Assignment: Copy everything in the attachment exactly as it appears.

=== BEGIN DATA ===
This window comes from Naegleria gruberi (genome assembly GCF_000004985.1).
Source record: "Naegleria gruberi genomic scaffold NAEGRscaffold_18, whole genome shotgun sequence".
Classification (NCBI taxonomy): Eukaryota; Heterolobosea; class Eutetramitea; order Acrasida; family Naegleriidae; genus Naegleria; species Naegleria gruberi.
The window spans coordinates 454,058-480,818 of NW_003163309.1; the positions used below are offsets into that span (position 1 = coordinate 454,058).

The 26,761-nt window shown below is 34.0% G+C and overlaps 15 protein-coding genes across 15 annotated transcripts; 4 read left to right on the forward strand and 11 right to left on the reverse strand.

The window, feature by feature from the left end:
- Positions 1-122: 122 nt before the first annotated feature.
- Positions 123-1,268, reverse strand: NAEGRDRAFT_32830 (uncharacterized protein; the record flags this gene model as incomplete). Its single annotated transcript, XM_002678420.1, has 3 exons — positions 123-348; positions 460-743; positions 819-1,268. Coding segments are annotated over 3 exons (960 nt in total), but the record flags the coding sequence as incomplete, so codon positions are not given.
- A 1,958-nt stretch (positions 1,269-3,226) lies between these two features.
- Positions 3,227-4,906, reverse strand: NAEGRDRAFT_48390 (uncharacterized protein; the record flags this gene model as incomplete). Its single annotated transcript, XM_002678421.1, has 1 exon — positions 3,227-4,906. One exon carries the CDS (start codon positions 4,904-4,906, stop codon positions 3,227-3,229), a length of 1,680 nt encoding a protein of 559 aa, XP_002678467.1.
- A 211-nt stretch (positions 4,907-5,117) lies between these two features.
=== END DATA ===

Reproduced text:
This window comes from Naegleria gruberi (genome assembly GCF_000004985.1).
Source record: "Naegleria gruberi genomic scaffold NAEGRscaffold_18, whole genome shotgun sequence".
Classification (NCBI taxonomy): Eukaryota; Heterolobosea; class Eutetramitea; order Acrasida; family Naegleriidae; genus Naegleria; species Naegleria gruberi.
The window spans coordinates 454,058-480,818 of NW_003163309.1; the positions used below are offsets into that span (position 1 = coordinate 454,058).

The 26,761-nt window shown below is 34.0% G+C and overlaps 15 protein-coding genes across 15 annotated transcripts; 4 read left to right on the forward strand and 11 right to left on the reverse strand.

The window, feature by feature from the left end:
- Positions 1-122: 122 nt before the first annotated feature.
- Positions 123-1,268, reverse strand: NAEGRDRAFT_32830 (uncharacterized protein; the record flags this gene model as incomplete). Its single annotated transcript, XM_002678420.1, has 3 exons — positions 123-348; positions 460-743; positions 819-1,268. Coding segments are annotated over 3 exons (960 nt in total), but the record flags the coding sequence as incomplete, so codon positions are not given.
- A 1,958-nt stretch (positions 1,269-3,226) lies between these two features.
- Positions 3,227-4,906, reverse strand: NAEGRDRAFT_48390 (uncharacterized protein; the record flags this gene model as incomplete). Its single annotated transcript, XM_002678421.1, has 1 exon — positions 3,227-4,906. One exon carries the CDS (start codon positions 4,904-4,906, stop codon positions 3,227-3,229), a length of 1,680 nt encoding a protein of 559 aa, XP_002678467.1.
- A 211-nt stretch (positions 4,907-5,117) lies between these two features.